Johannesburg - A leading tax expert has expressed concern about the lack of an adequate regulatory tax framework to deal with the implications of the impending Collective Investment Schemes (CIS) Act, which comes into effect early next year.
The CIS will replace the Unit Trusts Control Act of 1981 and the Participation Bonds Act of 1981, and provides for a greater variety of investment schemes.
This will enable the creation of open-end investment companies (OEICs) which deal in different classes of shares, each representing a separate portfolio with a distinctive investment trust.
Currently most investment vehicles are confined to the trust model, for instance property unit trusts, unit trusts and participation bonds.
Paul Ferreira of Werksman Attorneys says: "As with most South African tax rules these days, the tax rules for collective investment schemes are complicated and quite often inconsistent or anomalous.
"And the SA tax rules will not be conducive to having CIS in the form of the internationally familiar OEIC. We have to get the tax rules right as soon as possible."
Ferreira says the absence of a regulatory framework means that the tax treatment of OEICs compared to trusts is likely to be "discriminatory", thereby defeating the nascent legislation's benign intentions.
"The fundamental tax difference will be that the tax burden will be borne mainly by the investors if the collective investment scheme is constituted as a trust and by the scheme if it is constituted as an OEIC.
"The latter is not the intention of a collective investment scheme - the intention is to have the underlying income of the collective investment scheme taxed in the hands of the investors where it retains its nature and character."
However, Ferreira lauds the revolutionary changes, which will be introduced by the CIS with regard to promoting the introduction of new investment vehicles.
"Currently most of our investment vehicles are too confined, restricted and somewhat claustrophobic. But by allowing the creation of open-ended investment companies, the CIS will help attract foreign investments because most offshore investors are familiar with how the OEIC works, particularly those in the European market."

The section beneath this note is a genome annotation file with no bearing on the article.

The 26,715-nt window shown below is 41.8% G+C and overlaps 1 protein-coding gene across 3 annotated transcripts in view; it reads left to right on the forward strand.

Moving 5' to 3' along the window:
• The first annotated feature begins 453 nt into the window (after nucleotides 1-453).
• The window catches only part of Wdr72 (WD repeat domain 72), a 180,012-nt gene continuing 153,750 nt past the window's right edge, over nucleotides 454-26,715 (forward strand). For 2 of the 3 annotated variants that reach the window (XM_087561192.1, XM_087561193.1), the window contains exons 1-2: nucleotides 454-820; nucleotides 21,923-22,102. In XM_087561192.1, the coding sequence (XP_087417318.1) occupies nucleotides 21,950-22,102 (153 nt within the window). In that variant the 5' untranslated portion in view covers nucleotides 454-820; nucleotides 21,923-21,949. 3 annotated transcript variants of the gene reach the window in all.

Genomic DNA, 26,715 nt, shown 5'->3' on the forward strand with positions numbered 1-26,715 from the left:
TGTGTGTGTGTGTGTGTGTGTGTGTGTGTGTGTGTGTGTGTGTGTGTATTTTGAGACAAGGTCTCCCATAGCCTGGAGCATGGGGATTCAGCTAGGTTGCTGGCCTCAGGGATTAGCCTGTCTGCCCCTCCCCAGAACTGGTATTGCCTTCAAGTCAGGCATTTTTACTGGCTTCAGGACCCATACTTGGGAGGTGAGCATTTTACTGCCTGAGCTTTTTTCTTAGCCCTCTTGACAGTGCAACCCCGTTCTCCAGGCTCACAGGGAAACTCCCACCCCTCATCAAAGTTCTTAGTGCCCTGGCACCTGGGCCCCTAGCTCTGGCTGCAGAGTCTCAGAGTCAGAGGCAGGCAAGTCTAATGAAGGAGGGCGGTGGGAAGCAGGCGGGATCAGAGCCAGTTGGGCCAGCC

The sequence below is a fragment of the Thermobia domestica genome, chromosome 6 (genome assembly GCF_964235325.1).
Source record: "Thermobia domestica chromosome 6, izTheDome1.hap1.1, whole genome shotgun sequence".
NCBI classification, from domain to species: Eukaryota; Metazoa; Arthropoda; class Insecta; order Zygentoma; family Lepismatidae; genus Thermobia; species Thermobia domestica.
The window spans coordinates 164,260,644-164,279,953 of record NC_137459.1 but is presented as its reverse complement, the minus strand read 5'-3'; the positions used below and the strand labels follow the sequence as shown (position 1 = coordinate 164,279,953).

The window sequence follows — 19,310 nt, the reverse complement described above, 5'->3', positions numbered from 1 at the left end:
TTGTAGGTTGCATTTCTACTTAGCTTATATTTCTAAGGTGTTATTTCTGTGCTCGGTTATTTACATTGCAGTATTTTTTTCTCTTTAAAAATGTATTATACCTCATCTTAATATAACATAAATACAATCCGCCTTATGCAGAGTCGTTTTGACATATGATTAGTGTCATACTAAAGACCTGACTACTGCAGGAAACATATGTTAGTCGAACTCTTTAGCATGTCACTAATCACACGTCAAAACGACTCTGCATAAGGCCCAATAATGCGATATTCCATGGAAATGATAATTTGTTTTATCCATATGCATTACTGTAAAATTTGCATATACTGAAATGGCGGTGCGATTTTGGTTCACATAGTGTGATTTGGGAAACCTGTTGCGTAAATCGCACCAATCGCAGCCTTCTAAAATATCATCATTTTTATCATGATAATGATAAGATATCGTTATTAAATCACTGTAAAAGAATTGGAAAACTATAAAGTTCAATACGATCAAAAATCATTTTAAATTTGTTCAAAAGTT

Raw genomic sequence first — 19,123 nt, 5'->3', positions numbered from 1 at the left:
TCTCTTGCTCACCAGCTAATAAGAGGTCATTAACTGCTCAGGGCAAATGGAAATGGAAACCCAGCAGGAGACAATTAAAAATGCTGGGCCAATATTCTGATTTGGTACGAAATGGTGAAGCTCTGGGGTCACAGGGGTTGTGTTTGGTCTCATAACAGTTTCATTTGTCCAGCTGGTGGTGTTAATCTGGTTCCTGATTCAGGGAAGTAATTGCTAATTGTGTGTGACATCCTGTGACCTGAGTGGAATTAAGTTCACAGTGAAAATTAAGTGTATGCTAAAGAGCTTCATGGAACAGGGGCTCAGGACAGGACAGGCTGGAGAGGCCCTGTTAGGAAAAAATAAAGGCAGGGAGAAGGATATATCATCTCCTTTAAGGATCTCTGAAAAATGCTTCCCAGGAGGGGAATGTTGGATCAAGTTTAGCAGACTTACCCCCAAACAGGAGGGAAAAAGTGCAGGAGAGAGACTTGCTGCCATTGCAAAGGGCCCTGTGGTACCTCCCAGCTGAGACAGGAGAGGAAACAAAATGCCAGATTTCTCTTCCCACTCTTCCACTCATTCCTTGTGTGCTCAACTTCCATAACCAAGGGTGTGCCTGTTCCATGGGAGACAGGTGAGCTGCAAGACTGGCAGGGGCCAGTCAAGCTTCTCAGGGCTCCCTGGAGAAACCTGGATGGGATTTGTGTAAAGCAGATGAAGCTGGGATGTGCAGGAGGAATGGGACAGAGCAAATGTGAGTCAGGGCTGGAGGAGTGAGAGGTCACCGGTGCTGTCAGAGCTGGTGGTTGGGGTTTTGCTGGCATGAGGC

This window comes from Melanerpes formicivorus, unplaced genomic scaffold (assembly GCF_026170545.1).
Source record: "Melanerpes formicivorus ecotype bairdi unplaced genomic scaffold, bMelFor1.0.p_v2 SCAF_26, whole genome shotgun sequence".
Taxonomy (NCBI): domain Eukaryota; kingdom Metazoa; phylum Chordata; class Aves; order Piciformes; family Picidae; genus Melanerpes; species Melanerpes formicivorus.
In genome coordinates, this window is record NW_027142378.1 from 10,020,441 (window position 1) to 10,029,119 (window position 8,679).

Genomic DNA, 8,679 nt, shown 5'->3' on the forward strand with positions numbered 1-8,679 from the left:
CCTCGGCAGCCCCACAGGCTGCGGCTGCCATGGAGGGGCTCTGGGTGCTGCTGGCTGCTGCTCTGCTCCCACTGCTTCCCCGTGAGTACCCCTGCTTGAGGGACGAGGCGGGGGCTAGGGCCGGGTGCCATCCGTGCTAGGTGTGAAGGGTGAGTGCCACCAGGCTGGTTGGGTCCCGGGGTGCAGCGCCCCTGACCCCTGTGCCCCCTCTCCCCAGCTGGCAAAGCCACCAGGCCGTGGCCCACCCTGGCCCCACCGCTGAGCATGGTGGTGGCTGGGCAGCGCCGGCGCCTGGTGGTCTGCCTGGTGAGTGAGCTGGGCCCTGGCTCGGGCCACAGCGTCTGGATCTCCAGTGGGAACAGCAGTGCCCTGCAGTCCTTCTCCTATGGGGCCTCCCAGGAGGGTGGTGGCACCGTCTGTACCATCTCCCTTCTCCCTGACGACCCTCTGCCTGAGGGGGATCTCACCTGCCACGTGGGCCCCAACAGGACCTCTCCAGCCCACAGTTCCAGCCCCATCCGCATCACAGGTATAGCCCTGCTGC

The Act provides for five types of collective investment schemes ranging from collective investments in securities, property and participation bonds, declared collective investment schemes to foreign collective investment schemes.
Most importantly, it will for the first time allow South Africans to purchase hedge funds or alternative investments.
Salient features of the new law
The first feature of the new law is the basic requirement that managers administer collective investment schemes honestly and fairly, with skill, care and diligence.
It also requires managers to act in the interest of investors and the industry.
The Act introduces compulsory disclosures for managers who will have to inform investors prior to transacting on their behalf.
The compulsory disclosures include: investment objectives of the scheme, calculation of the net asset value and dealing prices, charges, risk factors, and distribution of income.
The registrar of the scheme will be empowered to set its liquid requirements.
Every scheme is required to appoint an independent third party to act as a trustee or custodian, depending on the structure of the scheme.
The Act introduces qualifications for trustees. In order to qualify as a trustee or custodian, a party must maintain capital and reserves amounting to not less than R10m.
And lastly, the CIS allows for assets of the schemes to be protected by the application of the principle of segregation and identification.